A British explorer found part of the Great Wall that had never been known before in a desert in Mongolia.
Adventurer William Lindesay and his team entered the Gobi desert last fall to find an ancient wall of nearly 1,000 years old.
However, what he found was part of the Great Wall that was last recorded in a 12th-century map at a battle of Genghis Khan.
"We found it around noon on February 20," said Lindesay.
A new passage of the Great Wall was discovered.
According to him, this wall of the city is about 99km long built from mud and " saksoul" - a shrub in the region.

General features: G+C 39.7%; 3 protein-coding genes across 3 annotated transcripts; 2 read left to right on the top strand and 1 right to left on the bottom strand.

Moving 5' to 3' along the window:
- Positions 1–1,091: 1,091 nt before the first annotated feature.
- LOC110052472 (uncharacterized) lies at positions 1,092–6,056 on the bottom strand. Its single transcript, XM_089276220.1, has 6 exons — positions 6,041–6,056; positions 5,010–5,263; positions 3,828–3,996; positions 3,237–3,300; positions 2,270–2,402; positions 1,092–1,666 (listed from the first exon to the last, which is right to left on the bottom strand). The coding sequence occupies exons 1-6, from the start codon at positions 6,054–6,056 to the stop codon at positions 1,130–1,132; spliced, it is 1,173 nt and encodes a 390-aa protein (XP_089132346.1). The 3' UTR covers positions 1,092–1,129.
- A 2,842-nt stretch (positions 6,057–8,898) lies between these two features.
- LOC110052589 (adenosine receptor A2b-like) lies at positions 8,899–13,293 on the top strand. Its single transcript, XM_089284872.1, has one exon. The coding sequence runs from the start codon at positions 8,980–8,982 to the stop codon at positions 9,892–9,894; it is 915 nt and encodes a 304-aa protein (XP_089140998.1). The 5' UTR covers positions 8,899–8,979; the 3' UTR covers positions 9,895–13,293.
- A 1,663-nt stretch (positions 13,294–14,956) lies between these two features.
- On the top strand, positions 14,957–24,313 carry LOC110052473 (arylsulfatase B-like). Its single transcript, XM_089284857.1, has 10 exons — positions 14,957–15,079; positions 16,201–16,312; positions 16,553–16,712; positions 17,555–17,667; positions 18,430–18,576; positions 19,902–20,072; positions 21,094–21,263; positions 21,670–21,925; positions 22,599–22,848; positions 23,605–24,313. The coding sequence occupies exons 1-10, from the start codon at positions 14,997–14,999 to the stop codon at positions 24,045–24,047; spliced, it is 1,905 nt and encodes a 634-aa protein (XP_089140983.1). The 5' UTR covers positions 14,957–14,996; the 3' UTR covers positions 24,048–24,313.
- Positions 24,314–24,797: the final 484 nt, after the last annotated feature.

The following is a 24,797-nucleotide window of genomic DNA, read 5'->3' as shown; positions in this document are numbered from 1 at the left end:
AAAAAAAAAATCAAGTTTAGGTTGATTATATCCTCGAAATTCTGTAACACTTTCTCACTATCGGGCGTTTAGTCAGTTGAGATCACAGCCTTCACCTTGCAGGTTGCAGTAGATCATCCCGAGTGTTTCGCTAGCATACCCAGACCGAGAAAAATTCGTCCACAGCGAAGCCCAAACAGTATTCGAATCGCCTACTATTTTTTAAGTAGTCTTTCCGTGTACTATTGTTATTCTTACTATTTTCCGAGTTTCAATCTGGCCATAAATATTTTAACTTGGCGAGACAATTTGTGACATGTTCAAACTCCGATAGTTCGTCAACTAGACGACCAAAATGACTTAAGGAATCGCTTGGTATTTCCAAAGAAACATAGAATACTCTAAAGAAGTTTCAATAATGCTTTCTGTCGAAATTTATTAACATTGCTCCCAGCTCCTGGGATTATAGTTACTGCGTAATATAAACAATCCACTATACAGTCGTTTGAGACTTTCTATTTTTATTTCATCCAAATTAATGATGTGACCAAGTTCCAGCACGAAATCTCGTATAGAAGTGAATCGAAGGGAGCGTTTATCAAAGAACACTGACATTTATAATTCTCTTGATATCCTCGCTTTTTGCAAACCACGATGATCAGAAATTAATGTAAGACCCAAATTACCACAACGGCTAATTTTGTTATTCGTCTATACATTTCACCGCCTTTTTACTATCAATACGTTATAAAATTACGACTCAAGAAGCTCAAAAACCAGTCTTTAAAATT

Lindesay also went to China in 1986 to make a 2,448km walk through the ruins of the Great Wall.
He participated in this research and conservation program and gained an honorary medal in 2006.
He conducted a search in Gobi in 1997 after obtaining a war map of Genghis Khan, which contained the image of an ancient wall.
Lindesay believes the wall was built around 120 BC to protect the area from the attacks of the Hungarians.
However, some prototypes show a section of walls built around the 11th or 12th centuries.
According to Lindesay's hypothesis, it is possible that the wall was rebuilt by the third son of Genghis Khan, Ogedei Khan.